A ranty, funny, dead-serious intersectional feminist blog.

One of “Those” Girls

Guest post by Sid

Take my wife…please!

I watched a fair amount of TV growing up—much more than I do even now (I also played outside more than I do now and read more than I do now, so I assume there were simply more hours in the day back then). When I was old enough to stay home alone—during the summer in particular—I would watch whatever I could find on TV while I baked or ate lunch or figured out which book I would read that afternoon. It was at this time that I discovered the channels with stand-up comedians on the air, back-to-back, all day long. And I watched them. I watched them all. Well-known or not, dozens of them came across the screen, often in sets of three on something like Premium Blend.

Often, the shows would repeat, so I’d see them a couple times, and over time I came to notice that several of the male comedians had a common theme—they complained about women. A lot. Women did this, and women did that, and doncha hate it when a woman does this? “Oh,” I thought to myself at the time. “This is like…a guide. This is stuff I shouldn’t do.” And that was the first time—but not the last—that I would think to myself, “Well, I don’t want to be one of those girls.”

One of those girls. At—charitably—twelve, I didn’t want to be like the loser wimpy girls who love shoes and shopping and pink and ribbons…because those girls were annoying. Those girls were troublesome. To men. They were annoying to men. And at twelve, I didn’t really have the capacity to understand that these people on stage were not representatives for all men everywhere. My house consisted of my mom, my dad, and me—I didn’t have brothers and I didn’t have a reliable way to gauge what these comedians were saying against the real world, so as far as I knew, these were important tips that I needed to remember for when I was old enough for them to matter.

I ended up internalizing a lot of it, and at this point I don’t like shopping because…I really don’t like shopping. I can’t stand the crowds, trying a bunch of stuff on is exhausting…plenty of reasons that have nothing to do with some random jackass comedian I saw when I was twelve. But that’s still where a lot of it started. Once I started dating, I had this list of things in my mind that I couldn’t be or shouldn’t be. And like I said, now I simply am who I am, all preconceptions be damned, but I still think it’s interesting to examine how I got here. I didn’t want to be one of those girls. (To be completely honest, I still hate pink, but for no really identifiable reason. This one might be a remnant from the time I’m talking about because nothing about the color is inherently offensive to me, but my avoidance of it borders on compulsion.)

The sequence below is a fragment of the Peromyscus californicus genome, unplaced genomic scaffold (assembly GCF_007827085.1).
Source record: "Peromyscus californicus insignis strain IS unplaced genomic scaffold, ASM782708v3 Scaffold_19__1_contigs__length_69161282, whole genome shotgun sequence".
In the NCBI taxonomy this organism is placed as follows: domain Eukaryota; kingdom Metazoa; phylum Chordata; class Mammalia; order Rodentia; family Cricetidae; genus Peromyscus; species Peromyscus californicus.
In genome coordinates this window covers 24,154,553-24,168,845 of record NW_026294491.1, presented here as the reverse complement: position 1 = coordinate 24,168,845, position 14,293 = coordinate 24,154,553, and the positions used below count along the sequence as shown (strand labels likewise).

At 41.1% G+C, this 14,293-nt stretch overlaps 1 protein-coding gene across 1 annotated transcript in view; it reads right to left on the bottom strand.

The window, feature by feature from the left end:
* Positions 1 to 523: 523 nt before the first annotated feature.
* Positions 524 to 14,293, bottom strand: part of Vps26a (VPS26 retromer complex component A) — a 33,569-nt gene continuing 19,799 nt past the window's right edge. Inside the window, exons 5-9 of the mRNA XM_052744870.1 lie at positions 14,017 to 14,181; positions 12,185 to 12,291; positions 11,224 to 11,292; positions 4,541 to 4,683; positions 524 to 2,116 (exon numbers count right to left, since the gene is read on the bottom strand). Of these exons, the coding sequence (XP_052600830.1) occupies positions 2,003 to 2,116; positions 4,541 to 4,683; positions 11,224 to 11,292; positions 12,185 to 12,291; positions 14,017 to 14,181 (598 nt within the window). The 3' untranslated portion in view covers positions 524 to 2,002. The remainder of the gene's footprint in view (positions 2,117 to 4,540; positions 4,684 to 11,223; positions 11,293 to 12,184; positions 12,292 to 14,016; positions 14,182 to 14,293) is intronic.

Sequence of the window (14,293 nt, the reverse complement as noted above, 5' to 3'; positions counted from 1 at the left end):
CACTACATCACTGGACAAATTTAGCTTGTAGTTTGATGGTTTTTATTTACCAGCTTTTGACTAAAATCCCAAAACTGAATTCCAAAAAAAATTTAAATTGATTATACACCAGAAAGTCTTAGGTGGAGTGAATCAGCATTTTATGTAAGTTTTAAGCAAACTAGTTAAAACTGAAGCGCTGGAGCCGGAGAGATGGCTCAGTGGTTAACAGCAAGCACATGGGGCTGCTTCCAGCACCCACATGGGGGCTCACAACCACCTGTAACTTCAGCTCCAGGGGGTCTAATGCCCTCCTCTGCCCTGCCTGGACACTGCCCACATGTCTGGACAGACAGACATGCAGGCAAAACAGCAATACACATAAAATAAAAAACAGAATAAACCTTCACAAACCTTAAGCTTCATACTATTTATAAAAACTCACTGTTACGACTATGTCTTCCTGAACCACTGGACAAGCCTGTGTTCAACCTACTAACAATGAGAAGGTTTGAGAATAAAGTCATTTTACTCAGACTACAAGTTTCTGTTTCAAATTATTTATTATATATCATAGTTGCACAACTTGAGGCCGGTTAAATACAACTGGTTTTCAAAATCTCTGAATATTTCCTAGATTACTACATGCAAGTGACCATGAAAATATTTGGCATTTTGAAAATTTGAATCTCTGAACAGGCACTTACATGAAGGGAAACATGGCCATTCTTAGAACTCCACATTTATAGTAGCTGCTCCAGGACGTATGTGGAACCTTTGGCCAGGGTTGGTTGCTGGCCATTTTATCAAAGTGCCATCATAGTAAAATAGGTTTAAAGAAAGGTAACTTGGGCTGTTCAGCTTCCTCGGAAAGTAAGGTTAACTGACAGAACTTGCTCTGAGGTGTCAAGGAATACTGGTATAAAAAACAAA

I have a friend who is vehemently against people who say they aren’t one of those feminists. Pushing yourself away from the word and the cause behind it, she posits, only serves to weaken the base of feminism and what it represents rather than strengthen that base. I think she has a very good point, but I have been guilty on more than one occasion of hesitating to use the word “feminist” to describe myself. The word holds such a stigma—and while I agree that “fuck stigma, feminism is not a bad word,” I know that more than once I’ve tried to set up a barrier between myself and the word “feminism” specifically because I wanted my audience to take my point at face value, not filter it through an “oh, she’s just talking about girl stuff” lens.

Is that wrong? Or is it just tactical? I’m honestly not sure, and if it leaves me open to criticism then I’ll take it. Either way, though, the fact that I feel like I have to frame my words for anyone to hear them is part of the problem—if not the crux.

My roommate has a theory that the problem with the words “feminist” and “feminism” are the “–ist” and “–ism” suffixes. In our vernacular, he suggests, that suffix is almost exclusively associated with negative things or forms of supremacy. “Racist” and “supremacist,” specifically. In this way, the word itself is actually damaging to the cause, because the word itself provokes defensiveness. This is a fascinating approach, and while I don’t exactly agree with it (especially after a quick Google search that immediately disproves the “most –ist words are negative” part of the theory), at the very least, it’s an interesting thought experiment—would we have a better reaction if we called feminism something else? Would it be easier to talk with people and explain simple ideas? Would we be less likely to have our points dismissed as “girl stuff” or “angry stuff”?

One way or another, though, separating ourselves from other women for the sake of looking better to men only hurts us. It shows the kind of men who would try to bully us out of our autonomy and into fantasy roles that this is an excellent plan. That if they continue, they will get the results they are after, because look, this girl totally agrees with us.

When I was in my early twenties back in my hometown, I was talking with a high school friend of mine. He was getting into venture capital and telling me, along with two other guys, that their firm had one really hard and fast rule—they would not deal with female business owners. “Women are crazy,” he explained in the same tone of voice you might use to explain that grass is green and fire is hot. Naturally, I had an immediate and loud reaction to this.